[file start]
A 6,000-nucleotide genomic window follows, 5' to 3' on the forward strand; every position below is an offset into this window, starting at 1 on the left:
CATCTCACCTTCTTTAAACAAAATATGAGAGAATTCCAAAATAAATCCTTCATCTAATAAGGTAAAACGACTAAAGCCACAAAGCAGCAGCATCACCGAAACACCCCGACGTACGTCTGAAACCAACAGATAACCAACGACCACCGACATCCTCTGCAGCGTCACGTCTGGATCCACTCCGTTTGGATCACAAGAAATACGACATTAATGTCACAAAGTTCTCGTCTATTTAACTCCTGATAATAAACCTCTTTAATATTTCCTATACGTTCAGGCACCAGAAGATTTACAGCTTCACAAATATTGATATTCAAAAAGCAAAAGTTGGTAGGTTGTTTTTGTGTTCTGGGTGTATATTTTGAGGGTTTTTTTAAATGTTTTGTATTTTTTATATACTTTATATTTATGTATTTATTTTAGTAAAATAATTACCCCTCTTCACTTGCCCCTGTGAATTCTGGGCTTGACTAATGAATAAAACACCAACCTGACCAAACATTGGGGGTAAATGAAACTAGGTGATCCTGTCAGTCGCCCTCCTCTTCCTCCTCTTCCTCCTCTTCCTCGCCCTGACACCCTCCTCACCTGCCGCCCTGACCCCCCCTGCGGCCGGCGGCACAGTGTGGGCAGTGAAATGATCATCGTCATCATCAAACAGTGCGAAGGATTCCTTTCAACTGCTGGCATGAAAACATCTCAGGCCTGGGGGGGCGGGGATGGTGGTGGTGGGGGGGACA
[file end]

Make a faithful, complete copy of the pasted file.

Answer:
A 6,000-nucleotide genomic window follows, 5' to 3' on the forward strand; every position below is an offset into this window, starting at 1 on the left:
CATCTCACCTTCTTTAAACAAAATATGAGAGAATTCCAAAATAAATCCTTCATCTAATAAGGTAAAACGACTAAAGCCACAAAGCAGCAGCATCACCGAAACACCCCGACGTACGTCTGAAACCAACAGATAACCAACGACCACCGACATCCTCTGCAGCGTCACGTCTGGATCCACTCCGTTTGGATCACAAGAAATACGACATTAATGTCACAAAGTTCTCGTCTATTTAACTCCTGATAATAAACCTCTTTAATATTTCCTATACGTTCAGGCACCAGAAGATTTACAGCTTCACAAATATTGATATTCAAAAAGCAAAAGTTGGTAGGTTGTTTTTGTGTTCTGGGTGTATATTTTGAGGGTTTTTTTAAATGTTTTGTATTTTTTATATACTTTATATTTATGTATTTATTTTAGTAAAATAATTACCCCTCTTCACTTGCCCCTGTGAATTCTGGGCTTGACTAATGAATAAAACACCAACCTGACCAAACATTGGGGGTAAATGAAACTAGGTGATCCTGTCAGTCGCCCTCCTCTTCCTCCTCTTCCTCCTCTTCCTCGCCCTGACACCCTCCTCACCTGCCGCCCTGACCCCCCCTGCGGCCGGCGGCACAGTGTGGGCAGTGAAATGATCATCGTCATCATCAAACAGTGCGAAGGATTCCTTTCAACTGCTGGCATGAAAACATCTCAGGCCTGGGGGGGCGGGGATGGTGGTGGTGGGGGGGACA